Bruins must address salary-cap dilemma

On Tuesday, the Bruins officially signed second overall pick in the 2010 NHL Entry Draft Tyler Seguin to a three-year entry-level contract that will pay him the maximum base salary of $900,000 per season, and bonuses that could max out at $3.75 million annually. Combining that with the signing of Blake Wheeler to his one-year arbitration award contract worth $2.2 million, Boston is now not only over the 2010-11 NHL salary cap of $59.4 million but also the “summer cap” that allows them to go up to $65.3 million or 10 percent over the season cap until one week before the season begins.

According to capgeek.com, the Bruins’ cap hit currently stands at $66.28 million, which as general manager Peter Chiarelli acknowledged means that despite a 7.5-percent bonus buffer that applies Seguin’s bonuses to the 2011-12 cap until Seguin meets them and the Bruins' plans to put injured forward Marco Sturm on long-term injury reserve, another roster move could be right around the corner.

While Chiarelli said he is happy with the current roster, he realizes that in this salary-cap-era things are likely to change before training camp arrives, as the Blackhawks -- only two months removed from a Stanley Cup -- proved Monday when they walked away from goalie Antti Niemi’s arbitration award of one-year, $2.75 million.

"It’s a roster that I am very happy with right now -- there are some spots for young players to earn spots -- but you’re never done with your roster,” he said. “There’s always things that crop up. We just saw a Stanley Cup-winning goalie become available on the free market. So things happen, things crop up, and it’s never done until the opening-day roster is filed. Things come up and you’re never filing your final roster until you file your final roster. I might expect another move.”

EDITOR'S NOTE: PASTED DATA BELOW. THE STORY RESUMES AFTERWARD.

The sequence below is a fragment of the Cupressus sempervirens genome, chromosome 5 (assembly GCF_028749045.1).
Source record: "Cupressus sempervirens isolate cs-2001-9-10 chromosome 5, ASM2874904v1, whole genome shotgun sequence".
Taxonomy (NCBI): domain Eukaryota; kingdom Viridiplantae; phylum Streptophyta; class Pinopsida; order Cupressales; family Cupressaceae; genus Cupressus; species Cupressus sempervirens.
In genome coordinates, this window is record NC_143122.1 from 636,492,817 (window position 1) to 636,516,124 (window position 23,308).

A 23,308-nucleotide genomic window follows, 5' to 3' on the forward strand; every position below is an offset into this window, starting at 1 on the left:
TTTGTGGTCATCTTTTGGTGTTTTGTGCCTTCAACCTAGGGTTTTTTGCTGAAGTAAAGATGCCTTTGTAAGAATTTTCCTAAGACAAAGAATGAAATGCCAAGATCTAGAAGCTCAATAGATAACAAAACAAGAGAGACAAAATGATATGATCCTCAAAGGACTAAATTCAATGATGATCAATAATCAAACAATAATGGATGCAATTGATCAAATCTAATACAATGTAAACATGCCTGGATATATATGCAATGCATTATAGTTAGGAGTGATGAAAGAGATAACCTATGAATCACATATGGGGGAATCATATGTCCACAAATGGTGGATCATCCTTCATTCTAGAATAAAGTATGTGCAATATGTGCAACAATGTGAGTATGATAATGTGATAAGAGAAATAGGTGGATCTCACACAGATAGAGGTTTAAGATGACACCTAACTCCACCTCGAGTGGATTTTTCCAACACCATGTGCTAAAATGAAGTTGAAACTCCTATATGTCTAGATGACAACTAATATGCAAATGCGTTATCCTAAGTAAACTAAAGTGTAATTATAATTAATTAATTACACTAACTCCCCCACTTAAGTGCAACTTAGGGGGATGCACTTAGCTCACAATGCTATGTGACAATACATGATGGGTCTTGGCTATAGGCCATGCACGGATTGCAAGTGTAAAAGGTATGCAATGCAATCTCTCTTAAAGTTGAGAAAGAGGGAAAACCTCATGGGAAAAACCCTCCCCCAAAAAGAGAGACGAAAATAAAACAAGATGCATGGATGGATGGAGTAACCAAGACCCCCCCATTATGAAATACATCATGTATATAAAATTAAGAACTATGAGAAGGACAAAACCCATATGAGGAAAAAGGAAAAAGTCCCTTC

The Bruins once again pointed out that when the season begins, they can at least use the $3.5 million from Sturm’s salary for cap relief until he returns in what Chiarelli still believes will be mid- to late-November. Between the first drop of the puck and then, however, he can at least evaluate what possible changes need to be made.

“We’re over the cap right now but we have a player in Marco Sturm that we can put on long-term injury,” Chiarelli said when asked if the current roster is cap-compliant. “At some point we’d have to make some changes when Marco’s ready to come back, but that’s the reason you have long-term injury, that you can go in excess of the cap and see how your team unfolds while your injured player is rehabbing and recuperating.”

Until training camp, though, Chiarelli said he is confident in the players he has.

"We have the ability to ice a team and a good team, and if that’s all we do [signing Seguin] between now and the start of camp, I’d be very happy,” he said.